The association of the Glu37Asp polymorphism with cardiac dysfunction has not previously been reported. Renalase infusion in rats results in an increase in stroke volume, which may reflect a compensatory response to decreased heart rate. However, since renalase also reduces cardiac contractility, an alternative explanation is that renalase-induced metabolism of circulating catecholamines increases cardiac lusitropy and optimizes diastolic-systolic coupling. We found essentially similar odds ratios for both systolic and diastolic dysfunction associated with Asp/Asp homozygosity in multivariable adjusted models further suggesting an influence of the renalase-catecholamine axis on both aspects of cardiac function. Detailed hemodynamic studies examining the effects of renalase administration on diastolic function would be of interest in this regard.
Cardiac ischemia, whether acute or chronic, is associated with a significant elevation in circulating catecholamines that promote and exacerbate myocardial infarction 
. Pharmacologic blockade of beta adrenoceptors has therefore become an essential component of medical therapy for acute coronary syndromes and chronic stable angina 
. Since renalase specifically metabolizes circulating catecholamines, we sought to determine whether common variation in the renalase gene is associated with inducible ischemia in persons with stable coronary artery disease. Homozygosity for Asp/Asp at codon 37 was associated with inducible wall motion abnormalities during stress echocardiography (OR 1.5) as well as reduced exercise tolerance (multivariable adjusted effect size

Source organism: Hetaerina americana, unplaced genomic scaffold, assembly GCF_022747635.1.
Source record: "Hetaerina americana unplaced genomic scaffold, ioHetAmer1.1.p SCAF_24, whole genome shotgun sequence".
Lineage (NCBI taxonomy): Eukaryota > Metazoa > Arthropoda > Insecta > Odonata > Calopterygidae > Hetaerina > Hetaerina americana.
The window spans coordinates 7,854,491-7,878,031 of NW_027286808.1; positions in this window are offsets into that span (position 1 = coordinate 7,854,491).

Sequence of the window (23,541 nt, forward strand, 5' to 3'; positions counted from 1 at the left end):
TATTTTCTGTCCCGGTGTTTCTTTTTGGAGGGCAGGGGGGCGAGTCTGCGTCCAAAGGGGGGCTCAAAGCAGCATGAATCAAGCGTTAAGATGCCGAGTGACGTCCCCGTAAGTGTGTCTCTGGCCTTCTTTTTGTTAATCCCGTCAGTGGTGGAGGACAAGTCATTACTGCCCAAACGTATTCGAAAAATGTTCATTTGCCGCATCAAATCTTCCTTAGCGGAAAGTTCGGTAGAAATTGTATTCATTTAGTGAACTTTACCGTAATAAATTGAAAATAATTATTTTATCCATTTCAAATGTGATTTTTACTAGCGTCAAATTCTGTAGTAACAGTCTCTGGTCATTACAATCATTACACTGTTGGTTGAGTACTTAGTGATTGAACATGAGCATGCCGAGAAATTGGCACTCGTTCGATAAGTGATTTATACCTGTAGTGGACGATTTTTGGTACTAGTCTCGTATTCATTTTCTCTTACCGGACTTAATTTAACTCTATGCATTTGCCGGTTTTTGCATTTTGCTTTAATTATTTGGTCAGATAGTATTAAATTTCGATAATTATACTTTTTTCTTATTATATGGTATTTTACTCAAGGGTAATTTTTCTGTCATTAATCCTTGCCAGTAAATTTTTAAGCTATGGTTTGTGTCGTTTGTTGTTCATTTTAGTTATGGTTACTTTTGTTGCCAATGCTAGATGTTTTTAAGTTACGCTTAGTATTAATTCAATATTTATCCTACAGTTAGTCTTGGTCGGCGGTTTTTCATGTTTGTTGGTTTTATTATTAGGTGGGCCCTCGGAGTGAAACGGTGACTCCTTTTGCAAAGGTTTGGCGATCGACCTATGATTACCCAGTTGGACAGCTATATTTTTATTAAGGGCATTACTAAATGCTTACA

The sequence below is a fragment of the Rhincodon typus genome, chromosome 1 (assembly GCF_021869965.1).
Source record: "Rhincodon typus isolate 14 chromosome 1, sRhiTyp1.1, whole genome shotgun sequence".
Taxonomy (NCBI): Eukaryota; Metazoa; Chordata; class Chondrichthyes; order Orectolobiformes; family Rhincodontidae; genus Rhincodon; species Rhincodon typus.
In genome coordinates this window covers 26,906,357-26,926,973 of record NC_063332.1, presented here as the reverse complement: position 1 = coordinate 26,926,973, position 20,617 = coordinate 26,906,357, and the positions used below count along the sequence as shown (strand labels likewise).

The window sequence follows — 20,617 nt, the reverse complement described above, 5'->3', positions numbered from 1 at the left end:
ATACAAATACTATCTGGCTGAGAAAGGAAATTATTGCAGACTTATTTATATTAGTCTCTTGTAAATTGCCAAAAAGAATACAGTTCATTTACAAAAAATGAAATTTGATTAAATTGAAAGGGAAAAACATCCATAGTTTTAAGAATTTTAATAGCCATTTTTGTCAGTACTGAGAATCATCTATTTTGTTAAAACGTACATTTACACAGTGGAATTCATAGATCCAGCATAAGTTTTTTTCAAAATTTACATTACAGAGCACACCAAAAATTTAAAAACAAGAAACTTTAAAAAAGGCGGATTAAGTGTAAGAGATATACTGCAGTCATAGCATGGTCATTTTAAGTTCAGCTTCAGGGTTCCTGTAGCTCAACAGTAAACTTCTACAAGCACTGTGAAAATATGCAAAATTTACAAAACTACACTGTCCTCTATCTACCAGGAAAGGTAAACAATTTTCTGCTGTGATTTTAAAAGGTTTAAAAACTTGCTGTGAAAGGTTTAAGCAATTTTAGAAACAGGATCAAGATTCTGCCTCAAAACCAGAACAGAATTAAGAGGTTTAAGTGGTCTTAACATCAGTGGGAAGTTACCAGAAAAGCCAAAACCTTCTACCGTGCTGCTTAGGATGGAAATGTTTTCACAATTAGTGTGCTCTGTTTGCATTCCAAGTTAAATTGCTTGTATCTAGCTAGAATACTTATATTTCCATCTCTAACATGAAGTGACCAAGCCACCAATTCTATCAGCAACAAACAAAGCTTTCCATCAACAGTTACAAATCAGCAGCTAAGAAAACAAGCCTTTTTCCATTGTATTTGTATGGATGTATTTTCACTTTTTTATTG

−1.0 METS). These findings extend the observation that, in rats, recombinant renalase reduced myocardial infarction size by 54% 
. Taken together, these data suggest that renalase deficiency or loss of function may contribute to the ischemic cascade in myocardium. Whether renalase replacement therapy can reduce myocardial ischemia in persons with coronary artery disease is not known. We speculate that experimental studies addressing this question may have therapeutic implications in this population.
The main strength of the present study is the collection of detailed phenotypic data derived from comprehensive resting and stress echocardiography in all participants. Combined with the a priori
selection of the only known common coding polymorphism in renalase, the genotype-phenotype associations reported are biologically plausible and unlikely to represent false positive associations 
. In addition, confounding by renal impairment is unlikely given the normal mean estimated GFR of study participants. However, several important limitations should be considered in the interpretation of our results. First, our study population was restricted to Caucasian individuals, predominantly men. Therefore, our results may not be generalized to women or to other racial groups, and should be replicated in other populations. Second, we did not measure serum renalase levels or activity as an intermediate phenotype. Finally, our analysis of diastolic dysfunction did not incorporate newer echocardiographic techniques such as tissue Doppler imaging, which would offer further refinement and resolution of phenotype 
In conclusion, we found an association of the renalase Glu37Asp polymorphism (C allele) with cardiac hypertrophy, dysfunction, and ischemia in a cross-sectional study of individuals with stable coronary artery disease and normal renal function. The renalase pathway is a novel regulator of circulating catecholamine levels. Future studies should be aimed at determining whether there is a potential therapeutic role for renalase replacement in persons at high risk of cardiovascular morbidity and mortality.